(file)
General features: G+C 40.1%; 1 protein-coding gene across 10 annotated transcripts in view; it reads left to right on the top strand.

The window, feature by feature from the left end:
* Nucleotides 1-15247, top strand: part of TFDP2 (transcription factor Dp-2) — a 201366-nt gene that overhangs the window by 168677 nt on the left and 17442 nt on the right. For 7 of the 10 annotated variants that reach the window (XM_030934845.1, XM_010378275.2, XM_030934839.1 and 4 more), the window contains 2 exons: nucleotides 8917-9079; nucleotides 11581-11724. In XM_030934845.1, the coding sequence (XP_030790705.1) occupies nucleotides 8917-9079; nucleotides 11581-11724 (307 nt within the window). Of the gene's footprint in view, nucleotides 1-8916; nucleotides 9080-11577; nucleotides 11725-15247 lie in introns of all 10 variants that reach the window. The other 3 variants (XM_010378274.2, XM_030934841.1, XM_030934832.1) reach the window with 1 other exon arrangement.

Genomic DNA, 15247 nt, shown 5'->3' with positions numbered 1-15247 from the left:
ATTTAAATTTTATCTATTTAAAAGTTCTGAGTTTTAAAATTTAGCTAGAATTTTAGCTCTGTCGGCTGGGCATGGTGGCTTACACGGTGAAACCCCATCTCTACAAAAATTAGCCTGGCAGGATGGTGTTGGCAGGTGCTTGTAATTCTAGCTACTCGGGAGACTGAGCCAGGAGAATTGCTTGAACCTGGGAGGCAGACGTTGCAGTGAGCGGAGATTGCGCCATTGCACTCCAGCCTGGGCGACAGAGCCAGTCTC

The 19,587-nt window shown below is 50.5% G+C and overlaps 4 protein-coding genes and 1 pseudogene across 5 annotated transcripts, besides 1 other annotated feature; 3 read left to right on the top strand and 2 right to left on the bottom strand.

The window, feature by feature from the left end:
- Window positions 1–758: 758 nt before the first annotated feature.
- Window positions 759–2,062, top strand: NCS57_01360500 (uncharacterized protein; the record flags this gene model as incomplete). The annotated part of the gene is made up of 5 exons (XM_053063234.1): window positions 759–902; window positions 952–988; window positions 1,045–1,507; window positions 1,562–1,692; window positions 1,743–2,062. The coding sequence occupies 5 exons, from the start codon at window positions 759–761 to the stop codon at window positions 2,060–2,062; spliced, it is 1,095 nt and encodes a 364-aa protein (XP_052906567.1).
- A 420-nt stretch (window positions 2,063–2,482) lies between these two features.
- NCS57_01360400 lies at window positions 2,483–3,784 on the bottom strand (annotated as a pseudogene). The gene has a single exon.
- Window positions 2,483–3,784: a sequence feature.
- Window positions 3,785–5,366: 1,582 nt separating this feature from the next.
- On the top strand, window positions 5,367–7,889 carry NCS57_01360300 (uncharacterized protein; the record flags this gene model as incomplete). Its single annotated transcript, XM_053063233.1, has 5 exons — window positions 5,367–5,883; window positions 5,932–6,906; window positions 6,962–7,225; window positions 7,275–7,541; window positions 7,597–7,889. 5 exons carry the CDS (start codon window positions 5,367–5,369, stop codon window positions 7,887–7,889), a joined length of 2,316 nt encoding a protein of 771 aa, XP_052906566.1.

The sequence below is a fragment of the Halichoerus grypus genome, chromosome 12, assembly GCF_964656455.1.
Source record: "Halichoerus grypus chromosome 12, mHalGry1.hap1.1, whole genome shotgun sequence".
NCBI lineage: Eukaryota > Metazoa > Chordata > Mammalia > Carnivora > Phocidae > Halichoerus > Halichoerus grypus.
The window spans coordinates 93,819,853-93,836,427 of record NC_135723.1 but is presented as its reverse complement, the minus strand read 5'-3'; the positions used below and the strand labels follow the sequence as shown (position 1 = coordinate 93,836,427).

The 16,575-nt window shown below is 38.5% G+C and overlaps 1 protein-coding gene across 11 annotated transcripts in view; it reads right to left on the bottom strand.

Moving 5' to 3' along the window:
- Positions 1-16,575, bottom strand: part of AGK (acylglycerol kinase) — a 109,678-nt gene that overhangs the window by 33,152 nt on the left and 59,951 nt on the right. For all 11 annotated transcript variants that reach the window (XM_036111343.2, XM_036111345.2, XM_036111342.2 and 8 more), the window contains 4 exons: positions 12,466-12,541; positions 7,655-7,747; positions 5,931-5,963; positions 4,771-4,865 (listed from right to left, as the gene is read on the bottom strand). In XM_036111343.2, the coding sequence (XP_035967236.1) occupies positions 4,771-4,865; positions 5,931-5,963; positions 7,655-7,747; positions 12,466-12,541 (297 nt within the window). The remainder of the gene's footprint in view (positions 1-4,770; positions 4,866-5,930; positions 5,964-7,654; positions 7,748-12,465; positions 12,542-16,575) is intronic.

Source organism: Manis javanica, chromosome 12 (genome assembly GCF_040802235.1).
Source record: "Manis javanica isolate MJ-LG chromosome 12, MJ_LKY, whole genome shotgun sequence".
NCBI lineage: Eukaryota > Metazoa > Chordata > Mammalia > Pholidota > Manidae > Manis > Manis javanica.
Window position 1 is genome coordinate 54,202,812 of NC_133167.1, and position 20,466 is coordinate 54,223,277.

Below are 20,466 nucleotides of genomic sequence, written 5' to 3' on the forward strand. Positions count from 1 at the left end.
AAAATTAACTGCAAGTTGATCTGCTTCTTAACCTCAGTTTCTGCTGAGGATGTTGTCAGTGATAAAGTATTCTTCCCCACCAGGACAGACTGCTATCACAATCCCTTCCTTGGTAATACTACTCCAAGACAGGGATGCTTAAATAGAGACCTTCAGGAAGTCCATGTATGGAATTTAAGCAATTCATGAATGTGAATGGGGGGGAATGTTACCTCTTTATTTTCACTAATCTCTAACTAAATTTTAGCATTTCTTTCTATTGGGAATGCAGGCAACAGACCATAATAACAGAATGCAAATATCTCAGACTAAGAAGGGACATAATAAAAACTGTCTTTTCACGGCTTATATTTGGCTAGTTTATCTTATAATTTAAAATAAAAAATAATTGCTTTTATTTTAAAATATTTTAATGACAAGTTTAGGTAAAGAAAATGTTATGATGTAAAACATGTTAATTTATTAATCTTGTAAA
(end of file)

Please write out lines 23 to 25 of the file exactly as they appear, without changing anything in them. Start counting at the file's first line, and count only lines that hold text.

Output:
Source record: "Manis javanica isolate MJ-LG chromosome 12, MJ_LKY, whole genome shotgun sequence".
NCBI lineage: Eukaryota > Metazoa > Chordata > Mammalia > Pholidota > Manidae > Manis > Manis javanica.
Window position 1 is genome coordinate 54,202,812 of NC_133167.1, and position 20,466 is coordinate 54,223,277.